Croome D'Abitot church
|Sovereign state||United Kingdom|
|Fire||Hereford and Worcester|
Croome D'Abitot is a village and civil parish, which shares a joint parish council with Severn Stoke, in the Malvern Hills District in the county of Worcestershire, England. The parish church of St Mary Magdalene is situated in the grounds of Croome Court. 
Known today as Croome / Croome d'Abitot / Earl's Croome / Earls Croome, it is listed within the hundred of Oswaldslow in the historic county of Worcestershire as being land owned by the bishop of Worcester (St. Mary) in both 1066 and 1086.  The first Norman sheriff of Worcester Urse d'Abetot, controlled many lands of the church. Through his daughter Emmeline, Urse is an ancestor of the Beauchamp family, who eventually became Earls of Warwick.
Croome D'Abitot was once part of the Royal forest of Horewell. The woodlands were mostly removed around the time of the Civil War. 
Croome D'Abitot was the birthplace of the Anglican Bible commentator John Trapp. 
Malvern Hills is a local government district in Worcestershire, England. Its council is based in the town of Malvern, and its area covers most of the western half of the county, including the small towns of Tenbury and Upton. It was originally formed in 1974 and was subject to a significant boundary reform in 1998. In the 2011 census the population of the Malvern Hills district was 74,631.
John Trapp, was an English Anglican Bible commentator. His large five-volume commentary is still read today and is known for its pithy statements and quotable prose; his volumes are quoted frequently by other religious writers.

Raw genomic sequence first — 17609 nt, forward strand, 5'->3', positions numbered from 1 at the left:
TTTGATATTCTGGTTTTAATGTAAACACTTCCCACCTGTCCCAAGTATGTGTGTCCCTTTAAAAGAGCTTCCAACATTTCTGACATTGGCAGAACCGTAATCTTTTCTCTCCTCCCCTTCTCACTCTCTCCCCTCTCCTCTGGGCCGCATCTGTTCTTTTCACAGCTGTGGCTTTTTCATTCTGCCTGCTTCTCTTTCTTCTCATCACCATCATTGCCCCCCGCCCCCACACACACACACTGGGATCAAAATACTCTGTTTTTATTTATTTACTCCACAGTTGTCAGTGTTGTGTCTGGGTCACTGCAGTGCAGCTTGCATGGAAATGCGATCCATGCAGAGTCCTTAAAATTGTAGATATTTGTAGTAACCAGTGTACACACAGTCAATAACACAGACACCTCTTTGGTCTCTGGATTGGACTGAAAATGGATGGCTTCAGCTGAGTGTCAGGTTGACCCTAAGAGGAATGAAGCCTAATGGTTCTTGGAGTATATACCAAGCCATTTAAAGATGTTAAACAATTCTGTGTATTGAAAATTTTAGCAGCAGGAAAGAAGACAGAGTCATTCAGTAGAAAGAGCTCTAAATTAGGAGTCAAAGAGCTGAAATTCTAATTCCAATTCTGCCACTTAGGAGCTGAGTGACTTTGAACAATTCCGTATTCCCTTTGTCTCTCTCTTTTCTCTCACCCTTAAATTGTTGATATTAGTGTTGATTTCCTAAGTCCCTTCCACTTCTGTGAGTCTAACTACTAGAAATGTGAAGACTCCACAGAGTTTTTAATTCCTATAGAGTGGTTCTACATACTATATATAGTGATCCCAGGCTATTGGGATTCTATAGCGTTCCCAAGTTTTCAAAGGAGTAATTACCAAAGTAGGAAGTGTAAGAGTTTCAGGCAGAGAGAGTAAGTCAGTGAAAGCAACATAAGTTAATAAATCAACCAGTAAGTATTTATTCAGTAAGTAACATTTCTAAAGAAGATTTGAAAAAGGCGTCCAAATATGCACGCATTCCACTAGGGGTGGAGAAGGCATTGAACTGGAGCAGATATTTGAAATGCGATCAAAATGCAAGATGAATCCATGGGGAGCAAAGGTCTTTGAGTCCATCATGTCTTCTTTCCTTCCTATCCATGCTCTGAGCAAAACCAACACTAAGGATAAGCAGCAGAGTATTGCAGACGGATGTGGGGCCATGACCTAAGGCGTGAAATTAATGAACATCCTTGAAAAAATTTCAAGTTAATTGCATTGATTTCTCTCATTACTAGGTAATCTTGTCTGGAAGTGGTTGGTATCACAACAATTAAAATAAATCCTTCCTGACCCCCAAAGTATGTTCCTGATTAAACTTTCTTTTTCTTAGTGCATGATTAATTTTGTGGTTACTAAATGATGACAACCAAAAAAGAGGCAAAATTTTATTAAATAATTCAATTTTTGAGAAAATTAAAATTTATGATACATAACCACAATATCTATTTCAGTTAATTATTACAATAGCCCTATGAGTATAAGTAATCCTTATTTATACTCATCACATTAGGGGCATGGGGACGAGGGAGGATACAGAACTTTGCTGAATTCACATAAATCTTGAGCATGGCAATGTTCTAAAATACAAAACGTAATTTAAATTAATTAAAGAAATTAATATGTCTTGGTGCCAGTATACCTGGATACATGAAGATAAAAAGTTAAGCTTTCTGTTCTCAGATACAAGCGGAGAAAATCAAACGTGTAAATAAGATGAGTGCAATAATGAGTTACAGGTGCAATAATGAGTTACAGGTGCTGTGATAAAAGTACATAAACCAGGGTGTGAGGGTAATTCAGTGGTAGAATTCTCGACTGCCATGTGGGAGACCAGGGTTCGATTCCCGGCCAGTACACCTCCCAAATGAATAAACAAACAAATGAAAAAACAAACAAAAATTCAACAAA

Little Witley is a village and civil parish in the Malvern Hills District in the county of Worcestershire, England.
Elmley Castle is a village and civil parish in Worcestershire, in England, United Kingdom. It is located on the north side of Bredon Hill 3 miles south east of Pershore in the local government district of Wychavon.
Redmarley D'Abitot is a civil parish and village in the Forest of Dean district, Gloucestershire, South West England. In addition to the village of Redmarley, the civil parish also includes the settlements of Lowbands, Haw Cross, Playley Green, Kings Green and Durbridge. At the 2001 census the parish had a population of 705, increasing to 756 at the 2011 census.
Croome Court is a mid-18th-century Neo-Palladian mansion surrounded by extensive landscaped parkland at Croome D'Abitot, near Upton-upon-Severn in south Worcestershire, England. The mansion and park were designed by Lancelot "Capability" Brown for the 6th Earl of Coventry, and they were Brown's first landscape design and first major architectural project. Some of the mansion's rooms were designed by Robert Adam. The Church of St Mary Magdalene that sits within the grounds of the park is owned and cared for by the Churches Conservation Trust.
Severn Stoke is an English village and civil parish in the Malvern Hills District, in the south of the county of Worcestershire, alongside the A38 trunk road. It had a population of 611 in 2011.
Hill Croome is a village, and a civil parish which covers 1000 acres, in the Malvern Hills District in the county of Worcestershire, England. Historically a parish in the lower division of the hundred of Oswaldslow, according to the 2001 census the parish had a population of 169. Hill Croome was once part of the Royal forest of Horewell.